Bishop Burnet in his exposition of this Article, has given us the objections of some, whom he calls great Divines, in the Church, to the interpretation of God's wrath and damnation, as extending to the miseries of eternity, and their arguments for confining them wholly to temporal death, and the afflictions that prepare the way for it. They do not deny that those who drew up the Articles were of sentiments decidedly at variance with theirs. But they argue that they are only bound to sign the Articles in a literal and grammatical sense, and that temporal evils are sometimes, in Scriptural language, called God's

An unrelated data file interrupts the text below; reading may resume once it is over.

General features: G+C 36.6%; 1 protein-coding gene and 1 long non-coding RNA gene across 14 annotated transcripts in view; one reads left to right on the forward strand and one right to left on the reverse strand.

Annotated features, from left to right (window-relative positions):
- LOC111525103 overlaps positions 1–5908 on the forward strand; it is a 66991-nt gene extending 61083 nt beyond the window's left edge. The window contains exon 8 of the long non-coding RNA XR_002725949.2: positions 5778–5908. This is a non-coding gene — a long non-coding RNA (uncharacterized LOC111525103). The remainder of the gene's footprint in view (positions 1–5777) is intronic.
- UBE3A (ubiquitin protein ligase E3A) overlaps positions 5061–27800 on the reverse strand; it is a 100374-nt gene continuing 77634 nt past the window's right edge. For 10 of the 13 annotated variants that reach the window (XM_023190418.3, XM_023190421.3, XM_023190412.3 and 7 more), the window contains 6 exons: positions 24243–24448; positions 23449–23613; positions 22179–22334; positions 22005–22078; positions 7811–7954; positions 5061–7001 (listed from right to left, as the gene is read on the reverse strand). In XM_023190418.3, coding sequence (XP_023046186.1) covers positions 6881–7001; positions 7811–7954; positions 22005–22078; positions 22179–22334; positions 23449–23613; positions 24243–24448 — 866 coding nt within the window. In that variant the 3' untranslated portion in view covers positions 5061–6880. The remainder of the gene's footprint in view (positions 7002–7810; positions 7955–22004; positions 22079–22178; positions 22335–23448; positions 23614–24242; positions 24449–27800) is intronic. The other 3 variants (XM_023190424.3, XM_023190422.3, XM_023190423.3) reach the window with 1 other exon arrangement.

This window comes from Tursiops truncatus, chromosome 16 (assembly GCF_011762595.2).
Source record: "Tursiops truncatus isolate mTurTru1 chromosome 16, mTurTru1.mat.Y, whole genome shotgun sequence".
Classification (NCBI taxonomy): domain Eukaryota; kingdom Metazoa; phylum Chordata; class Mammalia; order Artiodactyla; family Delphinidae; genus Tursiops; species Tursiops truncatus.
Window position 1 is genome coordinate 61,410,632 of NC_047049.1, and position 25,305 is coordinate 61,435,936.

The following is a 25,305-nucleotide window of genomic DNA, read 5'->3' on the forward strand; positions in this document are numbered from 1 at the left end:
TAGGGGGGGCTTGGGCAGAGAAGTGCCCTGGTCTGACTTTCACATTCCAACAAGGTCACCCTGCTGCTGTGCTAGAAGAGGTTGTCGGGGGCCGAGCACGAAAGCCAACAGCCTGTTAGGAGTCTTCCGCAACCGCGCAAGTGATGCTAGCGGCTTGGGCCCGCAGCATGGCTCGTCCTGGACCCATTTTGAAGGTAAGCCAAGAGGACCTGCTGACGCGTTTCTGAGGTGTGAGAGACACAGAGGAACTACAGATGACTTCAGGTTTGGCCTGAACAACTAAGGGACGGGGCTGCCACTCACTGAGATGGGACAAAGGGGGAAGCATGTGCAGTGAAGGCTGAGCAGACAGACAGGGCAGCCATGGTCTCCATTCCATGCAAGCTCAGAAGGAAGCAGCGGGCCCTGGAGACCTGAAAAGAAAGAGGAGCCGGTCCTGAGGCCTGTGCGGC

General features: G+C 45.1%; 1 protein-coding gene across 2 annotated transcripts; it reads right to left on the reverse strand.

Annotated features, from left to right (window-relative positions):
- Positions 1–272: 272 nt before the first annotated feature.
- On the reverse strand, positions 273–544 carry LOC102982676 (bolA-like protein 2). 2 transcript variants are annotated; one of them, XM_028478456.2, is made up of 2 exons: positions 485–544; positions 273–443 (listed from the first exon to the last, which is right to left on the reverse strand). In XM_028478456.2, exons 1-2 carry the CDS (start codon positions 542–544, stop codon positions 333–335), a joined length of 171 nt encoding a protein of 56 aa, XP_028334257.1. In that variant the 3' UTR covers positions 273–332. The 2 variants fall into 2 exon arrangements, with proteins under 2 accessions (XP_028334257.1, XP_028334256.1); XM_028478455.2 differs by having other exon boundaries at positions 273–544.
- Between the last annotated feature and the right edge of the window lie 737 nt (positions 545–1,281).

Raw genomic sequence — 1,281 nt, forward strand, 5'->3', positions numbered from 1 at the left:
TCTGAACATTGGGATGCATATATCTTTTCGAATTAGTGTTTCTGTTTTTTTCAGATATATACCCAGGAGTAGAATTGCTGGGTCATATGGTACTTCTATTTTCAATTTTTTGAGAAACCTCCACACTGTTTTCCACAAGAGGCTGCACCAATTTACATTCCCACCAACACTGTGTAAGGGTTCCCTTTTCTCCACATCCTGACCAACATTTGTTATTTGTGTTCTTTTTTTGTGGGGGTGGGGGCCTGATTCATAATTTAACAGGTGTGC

wrath and damnation. It were much to be wished that these Divines had expressed their objections in language more guarded than that which they have used. The Bishop makes them represent God's condemnation of all mankind to misery in the eternal world, as carrying in it an idea of cruelty beyond what the blackest tyrants ever invented. The very objectors to the doctrine allow, that by the fall of man the whole human race have suffered, and will to the end of the world continue to suffer, agonies innumerable; that they are tortured in life, and swallowed up in death. As these evils are universal, they far exceed those which all the tyrants of the world have been able to inflict. How then can they reconcile, upon their own principles, those inflictions of Divine Providence with the Justice of God. If the whole race of mankind have suffered so much, for nearly six thousand years, that in the language of Scripture, the whole creation groaneth and travaileth in pain, even till now; if these sorrows have fallen indiscriminately on the sons of men, with so heavy a weight that even the irreligious have been forced to complain," that man was made to mourn," how will these men prove, that it would be unjust to visit a corrupted nature with punishments in the other world, which we see and feel it to suffer in this? If the corruption and depravity of our nature did not deserve punishment, it would not be punished. ishment, it must deserve it in all worlds as well as in this one. The justice of God can no more punish an innocent rational being for a day, than for an eternity. All men when they come into the world, find themselves doomed to suffer, by a constitution antecedent to their being born into it; and doomed to suffer, because they bring into it a nature corrupted and depraved; now, what evi